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Live Food Blogging at the IFBC Portland

24 Aug

This weekend I attended the International Food Bloggers Conference held this year, right here in Portland. It was three days of work (I volunteered), networking, and learning.

This post is from a crazy attempt at “live food blogging” during a speed tasting event we did on day 1. By the end, I was too hopped up on sugar and coffee to make any sense of anything. Though there were 21 vendors present, each table only made it through about 10 vendors each in the time allotted.

Here is my valiant attempt to blog live, as I tasted and conferred (with the lovely Janelle over at Talk of Tomatoes), listened and was brochured, typed and procured (goodies for my temporarily absent table mate, the irascible, Vicki Winters over @mybigmouth on Twitter, who was checking into the hotel downstairs.) In the end, I got a little too loud and silly (after 2 extremely small cups of coffee and about 5 pieces of chocolate — I am such a lightweight!) with the wonderful ladies at Table 22!! Cheers to Janelle, Miss Vicki, Megan, Jacqueln and the gorgeous gals of Maxwell PR — had a blast with you all.

Enjoy!

 

First up: Oregon Blackberry-Ginger Dressing over Salmon and Summer Vegetable Salad

Served: by the Chef from Adalu Stew (uses food as the foundation for cancer care to optimize health) on a small bamboo app spoon

IMPRESSION:Delish, fresh, light, clean and with a clear asian influence

 

Second: Silverspot IPA (Pelican Pub and Brewery)

IMPRESSION: This beer is 6%ABV English style IPA, not hoppy, the IBU is 55 (not gluten-free)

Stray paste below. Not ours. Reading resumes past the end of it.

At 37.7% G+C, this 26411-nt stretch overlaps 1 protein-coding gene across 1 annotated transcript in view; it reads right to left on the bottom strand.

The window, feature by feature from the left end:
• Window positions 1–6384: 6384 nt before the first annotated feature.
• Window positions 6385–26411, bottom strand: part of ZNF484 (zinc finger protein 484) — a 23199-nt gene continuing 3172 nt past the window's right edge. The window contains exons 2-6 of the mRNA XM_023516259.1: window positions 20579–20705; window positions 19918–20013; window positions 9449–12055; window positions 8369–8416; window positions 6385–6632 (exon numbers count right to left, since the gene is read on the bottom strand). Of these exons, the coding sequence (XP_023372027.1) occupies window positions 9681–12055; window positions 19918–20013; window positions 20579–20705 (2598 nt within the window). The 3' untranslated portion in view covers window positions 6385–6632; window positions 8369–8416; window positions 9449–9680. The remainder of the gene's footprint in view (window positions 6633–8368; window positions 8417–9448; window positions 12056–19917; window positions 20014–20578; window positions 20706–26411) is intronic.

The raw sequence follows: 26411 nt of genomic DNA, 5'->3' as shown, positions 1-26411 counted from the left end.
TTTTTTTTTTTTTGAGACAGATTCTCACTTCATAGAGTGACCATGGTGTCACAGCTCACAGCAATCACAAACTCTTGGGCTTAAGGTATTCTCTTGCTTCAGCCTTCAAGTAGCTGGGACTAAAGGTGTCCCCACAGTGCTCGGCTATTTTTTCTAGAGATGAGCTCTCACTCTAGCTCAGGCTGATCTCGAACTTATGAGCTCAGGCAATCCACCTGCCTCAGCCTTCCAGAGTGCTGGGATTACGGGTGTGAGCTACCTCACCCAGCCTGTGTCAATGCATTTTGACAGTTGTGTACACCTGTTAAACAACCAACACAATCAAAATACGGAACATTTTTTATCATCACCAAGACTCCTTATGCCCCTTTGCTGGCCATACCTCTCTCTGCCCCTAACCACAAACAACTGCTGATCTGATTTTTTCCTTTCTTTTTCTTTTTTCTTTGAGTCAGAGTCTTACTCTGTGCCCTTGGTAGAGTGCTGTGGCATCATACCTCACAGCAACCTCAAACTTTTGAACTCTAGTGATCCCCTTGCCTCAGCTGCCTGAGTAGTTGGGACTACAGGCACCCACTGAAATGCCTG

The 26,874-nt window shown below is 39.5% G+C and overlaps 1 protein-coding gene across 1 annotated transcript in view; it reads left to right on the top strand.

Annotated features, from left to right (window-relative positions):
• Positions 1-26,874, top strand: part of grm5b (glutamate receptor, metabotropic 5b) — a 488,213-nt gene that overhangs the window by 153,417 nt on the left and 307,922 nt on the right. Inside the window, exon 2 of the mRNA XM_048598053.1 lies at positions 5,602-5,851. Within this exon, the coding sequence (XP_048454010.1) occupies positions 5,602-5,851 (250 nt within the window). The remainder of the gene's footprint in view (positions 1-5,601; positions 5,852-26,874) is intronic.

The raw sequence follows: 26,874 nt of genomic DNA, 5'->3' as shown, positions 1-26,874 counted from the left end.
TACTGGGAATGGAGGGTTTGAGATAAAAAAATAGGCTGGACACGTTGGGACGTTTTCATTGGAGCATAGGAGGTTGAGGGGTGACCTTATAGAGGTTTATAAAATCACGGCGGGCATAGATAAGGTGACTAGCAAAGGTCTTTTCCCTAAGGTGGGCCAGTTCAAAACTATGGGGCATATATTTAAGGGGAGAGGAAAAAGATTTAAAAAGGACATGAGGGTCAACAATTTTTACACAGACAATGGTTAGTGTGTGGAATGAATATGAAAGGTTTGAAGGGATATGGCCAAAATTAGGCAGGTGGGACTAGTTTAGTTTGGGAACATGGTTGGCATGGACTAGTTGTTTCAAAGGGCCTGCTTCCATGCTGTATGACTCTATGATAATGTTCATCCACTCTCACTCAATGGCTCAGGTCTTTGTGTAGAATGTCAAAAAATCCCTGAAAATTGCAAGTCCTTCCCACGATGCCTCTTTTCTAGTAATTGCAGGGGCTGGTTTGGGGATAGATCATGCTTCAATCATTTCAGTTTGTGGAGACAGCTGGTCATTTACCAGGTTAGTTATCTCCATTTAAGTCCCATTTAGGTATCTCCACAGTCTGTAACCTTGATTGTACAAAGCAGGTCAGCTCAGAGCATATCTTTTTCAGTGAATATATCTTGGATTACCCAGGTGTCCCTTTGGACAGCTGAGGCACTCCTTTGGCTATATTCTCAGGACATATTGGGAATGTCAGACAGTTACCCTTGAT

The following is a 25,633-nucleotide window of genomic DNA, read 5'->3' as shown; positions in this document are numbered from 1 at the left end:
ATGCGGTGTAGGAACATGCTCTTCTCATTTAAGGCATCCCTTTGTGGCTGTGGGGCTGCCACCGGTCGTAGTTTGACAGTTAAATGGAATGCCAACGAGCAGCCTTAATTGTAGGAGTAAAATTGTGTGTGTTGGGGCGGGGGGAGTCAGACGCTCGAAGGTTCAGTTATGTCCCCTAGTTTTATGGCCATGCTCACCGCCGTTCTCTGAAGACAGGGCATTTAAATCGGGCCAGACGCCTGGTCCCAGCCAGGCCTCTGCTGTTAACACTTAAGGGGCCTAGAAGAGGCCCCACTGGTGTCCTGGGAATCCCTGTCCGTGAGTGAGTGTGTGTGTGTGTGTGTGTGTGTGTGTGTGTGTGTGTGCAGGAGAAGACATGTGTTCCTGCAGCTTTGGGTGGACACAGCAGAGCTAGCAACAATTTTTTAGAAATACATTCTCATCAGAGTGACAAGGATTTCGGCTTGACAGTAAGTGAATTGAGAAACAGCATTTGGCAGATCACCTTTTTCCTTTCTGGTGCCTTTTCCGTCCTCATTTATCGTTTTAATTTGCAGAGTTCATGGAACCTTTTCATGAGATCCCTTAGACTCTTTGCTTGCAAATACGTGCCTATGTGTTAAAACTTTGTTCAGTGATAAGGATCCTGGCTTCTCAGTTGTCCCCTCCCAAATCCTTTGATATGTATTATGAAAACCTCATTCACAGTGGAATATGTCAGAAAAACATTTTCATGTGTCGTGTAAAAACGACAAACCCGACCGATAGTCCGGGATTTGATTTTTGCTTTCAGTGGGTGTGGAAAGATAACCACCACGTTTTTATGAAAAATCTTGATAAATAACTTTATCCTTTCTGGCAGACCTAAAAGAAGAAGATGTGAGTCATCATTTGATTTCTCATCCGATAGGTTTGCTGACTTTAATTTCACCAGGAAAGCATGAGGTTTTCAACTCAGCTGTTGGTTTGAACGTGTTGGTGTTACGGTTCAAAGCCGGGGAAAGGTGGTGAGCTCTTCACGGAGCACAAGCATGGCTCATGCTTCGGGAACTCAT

BONUS: Portion of the proceeds goes to collaborative habitat restoration for the threatened species of Oregon silverspot butterfly

 

3rd: Nicky USA Purveyors of specialty game and high quality meat (local PacNW)

Dish: Tartar Water Buffalo on a cracker, Jacobson’s sea salt, lemon, capers

IMPRESSION: So delicious, fresh and savory, yet light with the lemon

 

FOURTH: Rockfish Bakery Cafe, Lincoln City, Oregon

DISH: Sourdough Bread

IMPRESSION: I didn’t taste it (not gluten-free) but tablemates say it’s very good bread, great chew, good crackle,and a mild sour flavor. “It’s worth the carbs to eat bread this good!”

Cool Stuff: Naturally risen bread, takes 2 days to make, simple ingredient recipes

 

5th: Wild Caught Oregon Albacore (OregonCoast.org, Lincoln, City, Oregon)

DISH: Classic Tuna Salad sandwich

IMPRESSION:Yum! Looking at the fresh canned/jarred tuna and finding out how to get from my local Oregon fisherman (will fill you all in later on a future blog!)

 

6th: Jacobsen Sea Salt

DISH: small bites, sourdough bread with butter, honey and sea salt

IMPRESSION:Lovely seas salt, knowledgeable purveyor

7th: Happyrock Coffee Roastery

DISH: Coffee (just a taste in a dixie type cup)

IMPRESSION: nicely roasted flavor, not too acrid and it packed a caffeinated whollop!

 

8th: Coastal Mist Chocolates

Dish: Box of chocolates for the table to share! Yay!

IMPRESSION: Gorgeous looking chocolates, not sure if they’re fair trade or not. Some flavors were really interesting like the yuzku, others (like the marshmallow filled) left something to be desired. All were beautiful looking though and it was awesome of them to give each table a box.